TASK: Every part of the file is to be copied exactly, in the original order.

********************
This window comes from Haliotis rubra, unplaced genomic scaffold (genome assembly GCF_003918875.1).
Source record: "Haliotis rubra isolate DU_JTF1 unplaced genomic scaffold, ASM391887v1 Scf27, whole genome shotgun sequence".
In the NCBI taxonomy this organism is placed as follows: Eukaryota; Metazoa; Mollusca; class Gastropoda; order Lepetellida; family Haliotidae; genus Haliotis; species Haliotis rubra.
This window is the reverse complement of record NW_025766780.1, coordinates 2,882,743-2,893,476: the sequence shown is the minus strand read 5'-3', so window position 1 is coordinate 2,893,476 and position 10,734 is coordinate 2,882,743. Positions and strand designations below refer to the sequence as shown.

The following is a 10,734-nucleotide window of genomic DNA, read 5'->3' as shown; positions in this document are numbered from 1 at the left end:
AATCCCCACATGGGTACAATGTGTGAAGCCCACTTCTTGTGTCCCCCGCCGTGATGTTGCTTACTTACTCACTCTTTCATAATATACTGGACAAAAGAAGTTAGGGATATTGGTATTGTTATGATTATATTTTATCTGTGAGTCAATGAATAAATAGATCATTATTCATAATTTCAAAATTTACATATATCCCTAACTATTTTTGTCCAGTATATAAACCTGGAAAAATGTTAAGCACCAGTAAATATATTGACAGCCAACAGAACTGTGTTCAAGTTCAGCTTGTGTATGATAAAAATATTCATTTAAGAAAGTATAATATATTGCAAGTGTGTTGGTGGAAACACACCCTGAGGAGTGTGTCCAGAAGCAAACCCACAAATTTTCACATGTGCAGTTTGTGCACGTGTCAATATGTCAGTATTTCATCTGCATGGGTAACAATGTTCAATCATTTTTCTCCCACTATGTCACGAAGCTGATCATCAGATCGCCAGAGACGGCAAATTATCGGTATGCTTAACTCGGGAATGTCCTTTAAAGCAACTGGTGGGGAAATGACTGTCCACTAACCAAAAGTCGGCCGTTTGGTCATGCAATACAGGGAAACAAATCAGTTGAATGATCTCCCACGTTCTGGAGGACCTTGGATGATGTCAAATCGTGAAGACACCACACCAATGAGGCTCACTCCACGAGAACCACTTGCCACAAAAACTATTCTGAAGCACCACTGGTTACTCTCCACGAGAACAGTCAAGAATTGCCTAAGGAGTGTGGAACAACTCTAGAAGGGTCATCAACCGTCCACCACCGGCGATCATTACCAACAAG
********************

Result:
This window comes from Haliotis rubra, unplaced genomic scaffold (genome assembly GCF_003918875.1).
Source record: "Haliotis rubra isolate DU_JTF1 unplaced genomic scaffold, ASM391887v1 Scf27, whole genome shotgun sequence".
In the NCBI taxonomy this organism is placed as follows: Eukaryota; Metazoa; Mollusca; class Gastropoda; order Lepetellida; family Haliotidae; genus Haliotis; species Haliotis rubra.
This window is the reverse complement of record NW_025766780.1, coordinates 2,882,743-2,893,476: the sequence shown is the minus strand read 5'-3', so window position 1 is coordinate 2,893,476 and position 10,734 is coordinate 2,882,743. Positions and strand designations below refer to the sequence as shown.

The following is a 10,734-nucleotide window of genomic DNA, read 5'->3' as shown; positions in this document are numbered from 1 at the left end:
AATCCCCACATGGGTACAATGTGTGAAGCCCACTTCTTGTGTCCCCCGCCGTGATGTTGCTTACTTACTCACTCTTTCATAATATACTGGACAAAAGAAGTTAGGGATATTGGTATTGTTATGATTATATTTTATCTGTGAGTCAATGAATAAATAGATCATTATTCATAATTTCAAAATTTACATATATCCCTAACTATTTTTGTCCAGTATATAAACCTGGAAAAATGTTAAGCACCAGTAAATATATTGACAGCCAACAGAACTGTGTTCAAGTTCAGCTTGTGTATGATAAAAATATTCATTTAAGAAAGTATAATATATTGCAAGTGTGTTGGTGGAAACACACCCTGAGGAGTGTGTCCAGAAGCAAACCCACAAATTTTCACATGTGCAGTTTGTGCACGTGTCAATATGTCAGTATTTCATCTGCATGGGTAACAATGTTCAATCATTTTTCTCCCACTATGTCACGAAGCTGATCATCAGATCGCCAGAGACGGCAAATTATCGGTATGCTTAACTCGGGAATGTCCTTTAAAGCAACTGGTGGGGAAATGACTGTCCACTAACCAAAAGTCGGCCGTTTGGTCATGCAATACAGGGAAACAAATCAGTTGAATGATCTCCCACGTTCTGGAGGACCTTGGATGATGTCAAATCGTGAAGACACCACACCAATGAGGCTCACTCCACGAGAACCACTTGCCACAAAAACTATTCTGAAGCACCACTGGTTACTCTCCACGAGAACAGTCAAGAATTGCCTAAGGAGTGTGGAACAACTCTAGAAGGGTCATCAACCGTCCACCACCGGCGATCATTACCAACAAG